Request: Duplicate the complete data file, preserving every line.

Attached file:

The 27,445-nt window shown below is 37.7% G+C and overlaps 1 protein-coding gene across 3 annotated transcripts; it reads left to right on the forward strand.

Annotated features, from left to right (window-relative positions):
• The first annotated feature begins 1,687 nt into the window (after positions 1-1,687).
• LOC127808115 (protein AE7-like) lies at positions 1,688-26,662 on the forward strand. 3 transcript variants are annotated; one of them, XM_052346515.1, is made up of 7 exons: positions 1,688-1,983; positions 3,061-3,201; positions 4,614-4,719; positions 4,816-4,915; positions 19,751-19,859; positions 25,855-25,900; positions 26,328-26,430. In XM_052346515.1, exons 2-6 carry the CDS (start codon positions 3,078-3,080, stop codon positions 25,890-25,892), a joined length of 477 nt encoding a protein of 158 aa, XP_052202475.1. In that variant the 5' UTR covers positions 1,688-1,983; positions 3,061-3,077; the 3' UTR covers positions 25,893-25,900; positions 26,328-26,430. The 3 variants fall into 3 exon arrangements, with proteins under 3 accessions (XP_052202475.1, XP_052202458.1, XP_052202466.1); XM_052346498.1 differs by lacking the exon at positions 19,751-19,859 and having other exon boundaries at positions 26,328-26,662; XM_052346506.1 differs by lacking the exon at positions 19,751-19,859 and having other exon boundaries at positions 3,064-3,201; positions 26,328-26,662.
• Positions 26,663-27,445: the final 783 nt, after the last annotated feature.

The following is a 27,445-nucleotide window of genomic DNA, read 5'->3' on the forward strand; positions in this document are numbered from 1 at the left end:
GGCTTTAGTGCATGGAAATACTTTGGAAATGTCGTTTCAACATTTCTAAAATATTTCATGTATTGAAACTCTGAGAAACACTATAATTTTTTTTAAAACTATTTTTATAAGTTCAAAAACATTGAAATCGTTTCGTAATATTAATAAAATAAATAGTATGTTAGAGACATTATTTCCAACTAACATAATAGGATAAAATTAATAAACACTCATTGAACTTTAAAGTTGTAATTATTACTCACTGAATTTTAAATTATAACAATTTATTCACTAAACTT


The 27,445-nt window shown below is 37.7% G+C and overlaps 1 protein-coding gene across 3 annotated transcripts; it reads left to right on the forward strand.

Annotated features, from left to right (window-relative positions):
• The first annotated feature begins 1,687 nt into the window (after positions 1-1,687).
• LOC127808115 (protein AE7-like) lies at positions 1,688-26,662 on the forward strand. 3 transcript variants are annotated; one of them, XM_052346515.1, is made up of 7 exons: positions 1,688-1,983; positions 3,061-3,201; positions 4,614-4,719; positions 4,816-4,915; positions 19,751-19,859; positions 25,855-25,900; positions 26,328-26,430. In XM_052346515.1, exons 2-6 carry the CDS (start codon positions 3,078-3,080, stop codon positions 25,890-25,892), a joined length of 477 nt encoding a protein of 158 aa, XP_052202475.1. In that variant the 5' UTR covers positions 1,688-1,983; positions 3,061-3,077; the 3' UTR covers positions 25,893-25,900; positions 26,328-26,430. The 3 variants fall into 3 exon arrangements, with proteins under 3 accessions (XP_052202475.1, XP_052202458.1, XP_052202466.1); XM_052346498.1 differs by lacking the exon at positions 19,751-19,859 and having other exon boundaries at positions 26,328-26,662; XM_052346506.1 differs by lacking the exon at positions 19,751-19,859 and having other exon boundaries at positions 3,064-3,201; positions 26,328-26,662.
• Positions 26,663-27,445: the final 783 nt, after the last annotated feature.

The following is a 27,445-nucleotide window of genomic DNA, read 5'->3' on the forward strand; positions in this document are numbered from 1 at the left end:
GGCTTTAGTGCATGGAAATACTTTGGAAATGTCGTTTCAACATTTCTAAAATATTTCATGTATTGAAACTCTGAGAAACACTATAATTTTTTTTAAAACTATTTTTATAAGTTCAAAAACATTGAAATCGTTTCGTAATATTAATAAAATAAATAGTATGTTAGAGACATTATTTCCAACTAACATAATAGGATAAAATTAATAAACACTCATTGAACTTTAAAGTTGTAATTATTACTCACTGAATTTTAAATTATAACAATTTATTCACTAAACTT